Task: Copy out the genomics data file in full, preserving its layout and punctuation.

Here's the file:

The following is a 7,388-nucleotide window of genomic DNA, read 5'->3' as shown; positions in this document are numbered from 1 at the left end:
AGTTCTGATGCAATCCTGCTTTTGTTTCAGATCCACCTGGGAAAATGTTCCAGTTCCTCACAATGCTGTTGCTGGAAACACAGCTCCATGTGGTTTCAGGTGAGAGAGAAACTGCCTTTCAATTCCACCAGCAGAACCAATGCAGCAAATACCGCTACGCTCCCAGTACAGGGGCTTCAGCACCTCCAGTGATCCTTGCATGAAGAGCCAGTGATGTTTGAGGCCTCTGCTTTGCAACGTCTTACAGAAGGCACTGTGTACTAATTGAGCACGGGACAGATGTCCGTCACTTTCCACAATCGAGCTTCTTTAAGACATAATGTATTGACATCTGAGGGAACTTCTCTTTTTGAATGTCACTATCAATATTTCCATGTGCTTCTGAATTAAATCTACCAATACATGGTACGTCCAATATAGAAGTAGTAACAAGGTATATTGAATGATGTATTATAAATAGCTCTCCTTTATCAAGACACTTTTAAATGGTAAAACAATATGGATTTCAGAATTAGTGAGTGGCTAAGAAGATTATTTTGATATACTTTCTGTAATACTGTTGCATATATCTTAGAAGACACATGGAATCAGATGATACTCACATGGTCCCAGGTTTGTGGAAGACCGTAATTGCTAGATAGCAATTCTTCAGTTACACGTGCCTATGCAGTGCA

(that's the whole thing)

The following is a 7,388-nucleotide window of genomic DNA, read 5'->3' as shown; positions in this document are numbered from 1 at the left end:
AGTTCTGATGCAATCCTGCTTTTGTTTCAGATCCACCTGGGAAAATGTTCCAGTTCCTCACAATGCTGTTGCTGGAAACACAGCTCCATGTGGTTTCAGGTGAGAGAGAAACTGCCTTTCAATTCCACCAGCAGAACCAATGCAGCAAATACCGCTACGCTCCCAGTACAGGGGCTTCAGCACCTCCAGTGATCCTTGCATGAAGAGCCAGTGATGTTTGAGGCCTCTGCTTTGCAACGTCTTACAGAAGGCACTGTGTACTAATTGAGCACGGGACAGATGTCCGTCACTTTCCACAATCGAGCTTCTTTAAGACATAATGTATTGACATCTGAGGGAACTTCTCTTTTTGAATGTCACTATCAATATTTCCATGTGCTTCTGAATTAAATCTACCAATACATGGTACGTCCAATATAGAAGTAGTAACAAGGTATATTGAATGATGTATTATAAATAGCTCTCCTTTATCAAGACACTTTTAAATGGTAAAACAATATGGATTTCAGAATTAGTGAGTGGCTAAGAAGATTATTTTGATATACTTTCTGTAATACTGTTGCATATATCTTAGAAGACACATGGAATCAGATGATACTCACATGGTCCCAGGTTTGTGGAAGACCGTAATTGCTAGATAGCAATTCTTCAGTTACACGTGCCTATGCAGTGCA